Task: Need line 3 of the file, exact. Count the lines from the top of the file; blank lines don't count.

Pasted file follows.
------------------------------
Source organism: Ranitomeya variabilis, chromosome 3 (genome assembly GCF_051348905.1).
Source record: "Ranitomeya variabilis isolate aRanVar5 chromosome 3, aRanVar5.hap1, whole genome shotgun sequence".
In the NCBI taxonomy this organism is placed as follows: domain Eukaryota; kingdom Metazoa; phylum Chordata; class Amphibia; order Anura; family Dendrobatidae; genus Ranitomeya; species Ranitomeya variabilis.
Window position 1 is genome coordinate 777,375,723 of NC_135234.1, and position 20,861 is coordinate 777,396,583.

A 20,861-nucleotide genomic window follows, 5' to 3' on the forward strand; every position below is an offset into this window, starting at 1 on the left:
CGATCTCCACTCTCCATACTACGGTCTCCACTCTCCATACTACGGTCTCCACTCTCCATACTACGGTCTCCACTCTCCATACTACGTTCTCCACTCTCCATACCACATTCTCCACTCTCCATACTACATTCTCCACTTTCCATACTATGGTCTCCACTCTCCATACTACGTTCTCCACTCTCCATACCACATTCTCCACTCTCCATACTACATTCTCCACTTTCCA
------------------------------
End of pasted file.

In the NCBI taxonomy this organism is placed as follows: domain Eukaryota; kingdom Metazoa; phylum Chordata; class Amphibia; order Anura; family Dendrobatidae; genus Ranitomeya; species Ranitomeya variabilis.